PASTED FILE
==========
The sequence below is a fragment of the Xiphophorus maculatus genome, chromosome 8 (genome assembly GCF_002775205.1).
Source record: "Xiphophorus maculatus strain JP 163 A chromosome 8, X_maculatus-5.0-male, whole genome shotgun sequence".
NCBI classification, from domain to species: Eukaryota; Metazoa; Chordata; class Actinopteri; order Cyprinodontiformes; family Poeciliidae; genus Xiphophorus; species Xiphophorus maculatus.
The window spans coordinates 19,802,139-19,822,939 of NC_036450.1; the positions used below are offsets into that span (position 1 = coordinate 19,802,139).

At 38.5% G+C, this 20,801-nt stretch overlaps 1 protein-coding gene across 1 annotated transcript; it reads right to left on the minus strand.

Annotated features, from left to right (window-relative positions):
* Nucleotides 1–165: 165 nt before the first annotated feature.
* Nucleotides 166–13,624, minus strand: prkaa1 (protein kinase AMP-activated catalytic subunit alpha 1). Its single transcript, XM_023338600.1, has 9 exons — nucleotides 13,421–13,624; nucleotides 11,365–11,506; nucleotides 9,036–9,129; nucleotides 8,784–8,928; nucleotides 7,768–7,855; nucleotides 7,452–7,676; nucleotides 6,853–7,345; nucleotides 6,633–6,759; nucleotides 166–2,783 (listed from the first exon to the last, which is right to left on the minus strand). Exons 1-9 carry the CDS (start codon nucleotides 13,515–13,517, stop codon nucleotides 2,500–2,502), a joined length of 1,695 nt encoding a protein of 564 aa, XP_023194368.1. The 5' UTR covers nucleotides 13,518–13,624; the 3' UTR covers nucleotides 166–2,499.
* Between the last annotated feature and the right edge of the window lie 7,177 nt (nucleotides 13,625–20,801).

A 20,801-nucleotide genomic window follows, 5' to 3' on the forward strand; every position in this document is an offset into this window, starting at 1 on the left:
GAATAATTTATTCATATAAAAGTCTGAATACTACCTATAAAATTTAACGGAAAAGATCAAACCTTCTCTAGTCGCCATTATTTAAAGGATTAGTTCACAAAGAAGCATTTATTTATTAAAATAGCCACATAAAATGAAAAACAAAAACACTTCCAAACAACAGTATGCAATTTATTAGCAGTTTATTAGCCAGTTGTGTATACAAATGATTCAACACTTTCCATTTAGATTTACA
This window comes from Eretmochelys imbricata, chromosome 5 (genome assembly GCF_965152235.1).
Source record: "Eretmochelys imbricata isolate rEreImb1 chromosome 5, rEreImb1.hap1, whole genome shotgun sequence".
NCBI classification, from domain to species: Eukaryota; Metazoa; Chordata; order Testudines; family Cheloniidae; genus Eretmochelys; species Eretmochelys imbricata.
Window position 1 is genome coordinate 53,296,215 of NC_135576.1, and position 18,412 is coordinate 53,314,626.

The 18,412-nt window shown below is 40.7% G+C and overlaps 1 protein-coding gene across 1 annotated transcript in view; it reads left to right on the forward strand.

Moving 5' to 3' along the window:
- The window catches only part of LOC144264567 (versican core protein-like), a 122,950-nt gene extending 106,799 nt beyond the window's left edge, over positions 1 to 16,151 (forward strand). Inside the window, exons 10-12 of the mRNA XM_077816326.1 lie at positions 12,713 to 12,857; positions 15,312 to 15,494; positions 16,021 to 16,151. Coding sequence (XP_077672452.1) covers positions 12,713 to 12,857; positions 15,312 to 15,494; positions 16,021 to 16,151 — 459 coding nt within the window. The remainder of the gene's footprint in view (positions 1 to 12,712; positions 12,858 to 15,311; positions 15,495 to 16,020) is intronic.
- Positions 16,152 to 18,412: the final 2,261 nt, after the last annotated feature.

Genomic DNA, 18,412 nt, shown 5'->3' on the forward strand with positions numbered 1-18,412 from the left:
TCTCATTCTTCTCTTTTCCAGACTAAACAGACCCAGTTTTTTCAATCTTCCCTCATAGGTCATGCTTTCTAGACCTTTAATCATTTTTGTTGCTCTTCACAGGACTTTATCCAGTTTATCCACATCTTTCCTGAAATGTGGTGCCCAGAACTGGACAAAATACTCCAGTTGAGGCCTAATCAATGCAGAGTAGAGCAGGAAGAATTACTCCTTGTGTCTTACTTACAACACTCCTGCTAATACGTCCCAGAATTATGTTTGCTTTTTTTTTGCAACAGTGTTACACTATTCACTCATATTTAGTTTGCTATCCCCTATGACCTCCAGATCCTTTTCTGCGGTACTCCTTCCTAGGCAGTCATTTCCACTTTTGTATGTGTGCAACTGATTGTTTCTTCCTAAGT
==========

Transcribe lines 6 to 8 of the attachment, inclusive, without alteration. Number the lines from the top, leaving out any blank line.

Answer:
Annotated features, from left to right (window-relative positions):
* Nucleotides 1–165: 165 nt before the first annotated feature.
* Nucleotides 166–13,624, minus strand: prkaa1 (protein kinase AMP-activated catalytic subunit alpha 1). Its single transcript, XM_023338600.1, has 9 exons — nucleotides 13,421–13,624; nucleotides 11,365–11,506; nucleotides 9,036–9,129; nucleotides 8,784–8,928; nucleotides 7,768–7,855; nucleotides 7,452–7,676; nucleotides 6,853–7,345; nucleotides 6,633–6,759; nucleotides 166–2,783 (listed from the first exon to the last, which is right to left on the minus strand). Exons 1-9 carry the CDS (start codon nucleotides 13,515–13,517, stop codon nucleotides 2,500–2,502), a joined length of 1,695 nt encoding a protein of 564 aa, XP_023194368.1. The 5' UTR covers nucleotides 13,518–13,624; the 3' UTR covers nucleotides 166–2,499.